In ancient Celtic understanding, true friendship is seen as without mask or pretension. In true friendship you can speak with honesty and integrity from your mind/heart, it is an act of recognition, of belonging and this sense of belonging awakens a deep and special unconditional relationship. In the Celtic tradition, this is called ‘anam cara’ or ‘soul friend’.

“With the anam cara you could share your inner-most self, your mind and your heart. This friendship was an act of recognition and belonging. When you had an anam cara, your friendship cut across all convention, morality, and category. You were joined in an ancient and eternal way with the “friend of your soul.” The Celtic understanding did not set limitations of space or time on the soul. There is no cage for the soul. The soul is a divine light that flows into you and into your Other. This art of belonging awakened and fostered a deep and special companionship”.

Anam Cara
John O’Donahue

Love of nature brings a brightness which embraces presence and belonging. It is so easy to see and accept the brightness and unconditional relationship with nature, including our beloved animals. Seeing the light that shines in other human beings needs much trust and faith, can we see it in everyone and more importantly can we see it beyond our own shadows?

The natural world with all its beauty and harshness offers so much opportunity to know what unconditional friendship means. I think being vigilant and on guard with those we choose to be with is sensible, however, perhaps the half-truths and half-lies that some often use to sustain relationships are unnecessary, silence can show truth and kindness, sharing trust and loyalty with all those we meet in our lives can be a foundation for change in ourself and others. This way, like an old and dear friend, the wholesome art of love and care may help us meet our own true nature and be at ‘home” wherever we are.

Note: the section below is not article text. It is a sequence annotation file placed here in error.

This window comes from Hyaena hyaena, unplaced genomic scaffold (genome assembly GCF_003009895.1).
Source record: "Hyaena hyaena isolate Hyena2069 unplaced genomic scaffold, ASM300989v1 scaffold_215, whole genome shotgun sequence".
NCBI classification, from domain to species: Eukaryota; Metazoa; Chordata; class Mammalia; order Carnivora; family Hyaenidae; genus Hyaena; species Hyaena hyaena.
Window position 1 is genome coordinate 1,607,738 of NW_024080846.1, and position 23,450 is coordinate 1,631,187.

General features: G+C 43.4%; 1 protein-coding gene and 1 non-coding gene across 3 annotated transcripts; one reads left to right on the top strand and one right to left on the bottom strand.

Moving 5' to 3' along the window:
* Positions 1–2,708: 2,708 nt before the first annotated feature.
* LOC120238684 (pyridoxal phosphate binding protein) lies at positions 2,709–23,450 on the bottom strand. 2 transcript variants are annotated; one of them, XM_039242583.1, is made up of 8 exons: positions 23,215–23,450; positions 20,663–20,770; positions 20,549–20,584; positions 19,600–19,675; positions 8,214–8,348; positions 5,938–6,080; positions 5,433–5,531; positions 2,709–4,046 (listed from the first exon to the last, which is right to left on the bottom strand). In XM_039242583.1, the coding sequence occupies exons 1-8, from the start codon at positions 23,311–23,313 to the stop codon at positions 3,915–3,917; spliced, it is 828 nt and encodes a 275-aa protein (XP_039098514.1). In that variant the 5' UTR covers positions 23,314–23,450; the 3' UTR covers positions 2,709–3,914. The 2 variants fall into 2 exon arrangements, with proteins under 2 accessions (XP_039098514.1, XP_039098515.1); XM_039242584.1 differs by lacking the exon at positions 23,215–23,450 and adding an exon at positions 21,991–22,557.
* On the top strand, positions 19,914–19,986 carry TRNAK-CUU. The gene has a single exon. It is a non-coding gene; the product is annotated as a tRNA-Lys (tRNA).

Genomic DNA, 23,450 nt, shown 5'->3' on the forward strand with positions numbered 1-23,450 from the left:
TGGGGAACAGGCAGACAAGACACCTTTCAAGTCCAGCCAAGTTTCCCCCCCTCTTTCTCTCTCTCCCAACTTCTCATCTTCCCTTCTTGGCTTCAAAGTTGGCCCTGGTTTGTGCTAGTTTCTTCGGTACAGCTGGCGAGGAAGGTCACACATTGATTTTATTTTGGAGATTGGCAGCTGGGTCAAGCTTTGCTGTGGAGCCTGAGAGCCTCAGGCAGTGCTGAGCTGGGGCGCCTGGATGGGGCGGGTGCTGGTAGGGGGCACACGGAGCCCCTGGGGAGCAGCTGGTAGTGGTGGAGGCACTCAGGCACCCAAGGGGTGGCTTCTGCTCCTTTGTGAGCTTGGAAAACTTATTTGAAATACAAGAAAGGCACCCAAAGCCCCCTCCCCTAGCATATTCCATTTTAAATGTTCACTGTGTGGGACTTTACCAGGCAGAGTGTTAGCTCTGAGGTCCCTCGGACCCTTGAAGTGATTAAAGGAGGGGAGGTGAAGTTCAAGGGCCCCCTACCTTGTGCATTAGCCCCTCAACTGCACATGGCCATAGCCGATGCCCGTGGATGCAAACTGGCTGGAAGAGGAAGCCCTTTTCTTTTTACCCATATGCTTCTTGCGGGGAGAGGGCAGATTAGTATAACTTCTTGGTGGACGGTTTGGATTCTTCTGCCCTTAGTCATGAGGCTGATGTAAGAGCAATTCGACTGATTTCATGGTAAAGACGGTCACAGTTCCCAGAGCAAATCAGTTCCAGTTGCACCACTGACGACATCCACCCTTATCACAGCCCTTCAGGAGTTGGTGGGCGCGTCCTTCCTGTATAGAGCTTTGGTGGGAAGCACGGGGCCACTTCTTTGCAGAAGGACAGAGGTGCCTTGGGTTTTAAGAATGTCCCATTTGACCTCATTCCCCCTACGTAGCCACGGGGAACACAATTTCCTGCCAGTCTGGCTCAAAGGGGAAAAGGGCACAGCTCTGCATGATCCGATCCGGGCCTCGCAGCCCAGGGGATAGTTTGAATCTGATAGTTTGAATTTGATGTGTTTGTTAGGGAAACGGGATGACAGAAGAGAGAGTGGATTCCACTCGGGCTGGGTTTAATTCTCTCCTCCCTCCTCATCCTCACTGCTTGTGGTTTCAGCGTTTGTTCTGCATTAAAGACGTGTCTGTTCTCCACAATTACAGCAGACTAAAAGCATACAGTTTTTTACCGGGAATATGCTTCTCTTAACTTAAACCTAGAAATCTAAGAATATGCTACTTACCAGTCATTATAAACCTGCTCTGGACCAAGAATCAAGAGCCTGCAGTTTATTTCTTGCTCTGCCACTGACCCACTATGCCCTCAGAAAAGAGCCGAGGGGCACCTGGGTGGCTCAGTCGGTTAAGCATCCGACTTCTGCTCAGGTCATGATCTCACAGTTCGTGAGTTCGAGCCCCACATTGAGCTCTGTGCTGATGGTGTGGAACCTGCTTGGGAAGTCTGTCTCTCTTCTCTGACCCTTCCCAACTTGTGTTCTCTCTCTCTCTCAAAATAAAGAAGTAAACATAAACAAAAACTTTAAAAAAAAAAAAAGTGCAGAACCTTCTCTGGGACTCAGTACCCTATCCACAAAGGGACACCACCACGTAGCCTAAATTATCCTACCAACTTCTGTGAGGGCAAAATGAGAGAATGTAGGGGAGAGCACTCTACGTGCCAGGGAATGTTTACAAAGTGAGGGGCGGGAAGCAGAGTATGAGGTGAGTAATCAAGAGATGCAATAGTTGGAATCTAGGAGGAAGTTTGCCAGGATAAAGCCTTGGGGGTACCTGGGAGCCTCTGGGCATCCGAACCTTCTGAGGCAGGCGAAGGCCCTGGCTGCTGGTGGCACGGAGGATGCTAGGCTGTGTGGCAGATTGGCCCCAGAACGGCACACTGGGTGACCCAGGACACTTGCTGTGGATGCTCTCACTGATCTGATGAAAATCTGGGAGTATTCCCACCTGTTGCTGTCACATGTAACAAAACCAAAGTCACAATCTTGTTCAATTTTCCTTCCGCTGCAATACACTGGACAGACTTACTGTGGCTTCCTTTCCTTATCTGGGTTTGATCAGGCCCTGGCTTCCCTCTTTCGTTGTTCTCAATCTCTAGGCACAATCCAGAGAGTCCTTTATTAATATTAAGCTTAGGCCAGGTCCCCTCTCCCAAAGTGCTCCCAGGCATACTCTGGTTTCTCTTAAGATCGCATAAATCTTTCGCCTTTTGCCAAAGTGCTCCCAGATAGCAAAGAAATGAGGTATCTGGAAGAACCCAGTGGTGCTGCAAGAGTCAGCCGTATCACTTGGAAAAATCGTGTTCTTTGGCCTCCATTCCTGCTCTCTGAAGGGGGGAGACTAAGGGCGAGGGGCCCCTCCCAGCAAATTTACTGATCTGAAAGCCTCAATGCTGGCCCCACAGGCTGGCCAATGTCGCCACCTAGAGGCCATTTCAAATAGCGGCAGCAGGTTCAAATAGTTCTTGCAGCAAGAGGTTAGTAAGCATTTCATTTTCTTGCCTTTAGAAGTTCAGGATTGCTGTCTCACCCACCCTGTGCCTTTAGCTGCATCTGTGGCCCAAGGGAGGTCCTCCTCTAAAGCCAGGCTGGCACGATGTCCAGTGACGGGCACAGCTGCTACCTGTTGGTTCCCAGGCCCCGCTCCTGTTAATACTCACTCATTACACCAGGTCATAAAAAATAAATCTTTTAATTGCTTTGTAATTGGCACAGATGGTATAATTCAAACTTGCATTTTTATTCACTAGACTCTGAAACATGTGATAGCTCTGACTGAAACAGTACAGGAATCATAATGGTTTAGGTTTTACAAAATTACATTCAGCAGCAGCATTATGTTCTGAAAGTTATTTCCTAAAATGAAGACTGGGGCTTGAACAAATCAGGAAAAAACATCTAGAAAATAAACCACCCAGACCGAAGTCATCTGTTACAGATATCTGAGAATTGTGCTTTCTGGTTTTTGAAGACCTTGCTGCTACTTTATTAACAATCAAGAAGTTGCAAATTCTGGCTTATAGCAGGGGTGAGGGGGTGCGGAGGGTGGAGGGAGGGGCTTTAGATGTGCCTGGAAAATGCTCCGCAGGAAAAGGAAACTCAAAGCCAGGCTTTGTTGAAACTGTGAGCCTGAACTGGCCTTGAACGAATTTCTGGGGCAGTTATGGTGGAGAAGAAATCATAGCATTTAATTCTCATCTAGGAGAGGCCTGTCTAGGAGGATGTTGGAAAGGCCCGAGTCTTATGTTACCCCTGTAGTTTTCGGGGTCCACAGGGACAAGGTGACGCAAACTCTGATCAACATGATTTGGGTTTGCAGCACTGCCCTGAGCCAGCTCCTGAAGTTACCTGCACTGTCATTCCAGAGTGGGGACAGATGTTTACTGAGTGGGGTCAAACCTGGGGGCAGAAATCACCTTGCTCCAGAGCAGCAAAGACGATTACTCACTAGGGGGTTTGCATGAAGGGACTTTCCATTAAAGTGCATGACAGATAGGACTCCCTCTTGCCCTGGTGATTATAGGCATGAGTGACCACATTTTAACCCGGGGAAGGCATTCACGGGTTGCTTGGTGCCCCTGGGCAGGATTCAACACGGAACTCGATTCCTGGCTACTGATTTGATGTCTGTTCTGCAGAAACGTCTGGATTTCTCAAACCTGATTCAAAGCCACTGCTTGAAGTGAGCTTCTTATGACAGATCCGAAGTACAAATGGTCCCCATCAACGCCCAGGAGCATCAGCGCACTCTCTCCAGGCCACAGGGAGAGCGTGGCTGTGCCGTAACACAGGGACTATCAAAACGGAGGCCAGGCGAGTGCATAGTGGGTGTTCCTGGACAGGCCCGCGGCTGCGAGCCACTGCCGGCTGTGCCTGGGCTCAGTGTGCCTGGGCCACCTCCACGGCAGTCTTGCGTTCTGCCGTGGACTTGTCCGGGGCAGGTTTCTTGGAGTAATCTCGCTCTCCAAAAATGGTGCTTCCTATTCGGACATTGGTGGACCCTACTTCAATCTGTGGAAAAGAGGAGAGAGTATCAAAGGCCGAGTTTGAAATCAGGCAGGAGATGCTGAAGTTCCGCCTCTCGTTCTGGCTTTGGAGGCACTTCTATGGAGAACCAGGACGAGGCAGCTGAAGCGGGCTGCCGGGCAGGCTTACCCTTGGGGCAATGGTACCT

Mo Henderson

7 Replies to “The Brightness of Springtime & Friendship”

  1. Ohh Mo! An absolutely exquisite essay! You are a gifted writer, as well as a warm compassionate, straightforward and kind human soul. I’m blessed to know you!
  2. Thank you for these lovely words Siafu, it is so encouraging to have such support. I am so grateful for our sangha friendship. _/\_
  3. “… sense of belonging” comes about when the feeling of separation dissolves, as it happens between dear friends. Thank you for wording this so beautifully Mo.
  4. Thank you Anna, Yes, I agree it’s wonderful to feel ‘accepted’ by good friends I have come to know well. I sometimes find myself ‘on guard’ with those I don’t know well and wonder how this can take a toll on good communications. However am aware that silence, politeness and kindness shown in awkward conditions, even if I don’t always like it, can help to form the beginnings of being good and supportive friends. _/\_
    1. I can relate to what you describe Mo.
      Over the years I have come to appreciate and respect the “being on guard” response in the body-mind to certain situations. In my experience it is an intuitive response with deep roots based on the wisdom of the body, and not something to be overruled. Of course you can still approach the situation with kindness, while respecting your intuition.